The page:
(American, 1950-) was born in Niagara Falls, NY, in 1950 and graduated from North Tonawanda High School in 1968. He received his B.S. in Art Education from Buffalo State in 1973, and his Master’s Degree in 1978. He currently lives in Hamburg, teaching classes in design, ceramics, photography and architecture at Springville Griffith Institute.
Houseman has used long-held interests in music and American history to give a direction to his work. Although his work now echoes the nineteenth century American landscape paintings traditionally viewed as the Hudson River School and later Luminists, his influences draw from the work of Rauschenberg, Johns, John Cage and Merce Cunningham. While at college he studied with Joseph Piccillo. Through the years, his work has sublimated these influences, blending them into layers of sensibilities. With his wife Peg (a spinner and weaver), he travels to historic sites and villages, incorporating scenes visited by artists over the years, into his paintings.
A perpetual student, Houseman continues to work on technique, modifying his brushwork, working with lighting and atmosphere, and composition. He continues to set challenges, both stylistically and philosophically. As an instructor, he strives to recognize students who do the same, challenging students to learn new skills and increase confidence.
"The challenge of an early instructor, to “paint what you know”, continues as a unifying theme in my work. After all the given assignments, the exercises and projects, I find myself returning to the objects and environs that fascinated me, and fed my imagination, as a child. I could easily spend hours then, at the base of a tree, or with a handful of gathered sticks, constructing some miniature world. It strikes me now, as an adult, I do the same in my studio: As I paint, I can imagine the feel of the dirt, and the sticks in my hand. I can easily lose track of time while painting.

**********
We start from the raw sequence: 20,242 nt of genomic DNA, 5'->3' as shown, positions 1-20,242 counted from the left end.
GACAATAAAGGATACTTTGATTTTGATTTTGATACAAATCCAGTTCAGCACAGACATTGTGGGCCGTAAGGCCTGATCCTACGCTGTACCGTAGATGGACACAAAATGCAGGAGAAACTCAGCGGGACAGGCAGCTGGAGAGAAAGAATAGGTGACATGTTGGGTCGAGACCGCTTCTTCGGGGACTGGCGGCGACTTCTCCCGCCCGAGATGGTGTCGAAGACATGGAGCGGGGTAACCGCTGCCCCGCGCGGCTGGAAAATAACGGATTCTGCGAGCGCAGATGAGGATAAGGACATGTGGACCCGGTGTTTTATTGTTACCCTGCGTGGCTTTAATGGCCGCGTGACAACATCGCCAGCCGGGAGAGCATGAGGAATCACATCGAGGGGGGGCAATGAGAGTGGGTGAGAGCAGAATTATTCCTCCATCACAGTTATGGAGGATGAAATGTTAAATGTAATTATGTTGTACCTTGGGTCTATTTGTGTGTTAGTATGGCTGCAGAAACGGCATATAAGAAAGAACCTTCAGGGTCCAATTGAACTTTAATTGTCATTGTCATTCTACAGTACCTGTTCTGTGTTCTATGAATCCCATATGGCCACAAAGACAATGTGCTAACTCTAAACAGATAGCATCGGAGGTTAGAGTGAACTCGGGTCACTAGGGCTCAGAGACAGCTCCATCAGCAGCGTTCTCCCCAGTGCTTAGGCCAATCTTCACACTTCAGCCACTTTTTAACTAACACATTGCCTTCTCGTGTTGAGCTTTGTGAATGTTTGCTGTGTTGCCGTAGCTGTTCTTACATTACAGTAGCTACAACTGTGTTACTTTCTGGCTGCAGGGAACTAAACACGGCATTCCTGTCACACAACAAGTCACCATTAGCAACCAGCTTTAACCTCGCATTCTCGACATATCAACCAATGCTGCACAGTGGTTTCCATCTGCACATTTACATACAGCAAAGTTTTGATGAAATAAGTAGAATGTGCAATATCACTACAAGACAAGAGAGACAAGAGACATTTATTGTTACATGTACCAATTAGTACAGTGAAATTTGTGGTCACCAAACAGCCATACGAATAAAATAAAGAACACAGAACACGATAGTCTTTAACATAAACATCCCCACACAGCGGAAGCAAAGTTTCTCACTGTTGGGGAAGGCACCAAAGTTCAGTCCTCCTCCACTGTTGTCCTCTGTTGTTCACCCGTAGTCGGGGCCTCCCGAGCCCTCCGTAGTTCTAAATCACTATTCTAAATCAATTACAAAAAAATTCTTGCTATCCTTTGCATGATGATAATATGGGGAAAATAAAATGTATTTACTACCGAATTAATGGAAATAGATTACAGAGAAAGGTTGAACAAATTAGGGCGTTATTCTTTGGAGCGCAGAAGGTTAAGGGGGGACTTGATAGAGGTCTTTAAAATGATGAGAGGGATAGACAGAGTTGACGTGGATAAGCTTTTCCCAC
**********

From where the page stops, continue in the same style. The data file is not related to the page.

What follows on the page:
In earlier drawings, I would work with objects found in nature, in ethereal or unexpected surroundings. Realism was key, but I was trying to find an original “twist”. The more I looked for the original idea, the further I wandered from my original interest in the object. There is more than enough for me in trying to capture the essence of being at the scene; being in it; to make myself invisible, yet there to again feel the sun, to touch the rocks and smell the air.
As our life becomes more and more tethered to technology, I strain against the loss of these sensual moments. Art educators such as Thomas Dewey for generations have stressed the natural environment as stimulus for creativity. I now find myself having to remind students of the world they pass each day: usually seen through the veil of a glass window, or through the haze of white noise in their ears. It seems unnatural to have to show students the natural world that surrounds them, as they eagerly tread deeper into a world far removed from direct feeling.
My work obviously reflects the heady influence of 19th century painters: how can we deny the massive body of work of painters such as Church and Bierstadt? I am increasingly drawn to the quieter work of the Luminists and Transcendentalists. Symbolism is here, too, as much as the viewer cares to read into a work. Mainly, I only want to convey the sense of wonder I experience, in a spiritual sense, at that moment of simply being."
To view additional works or to contact the artist directly, please visit Charlie's new website charleshousman.com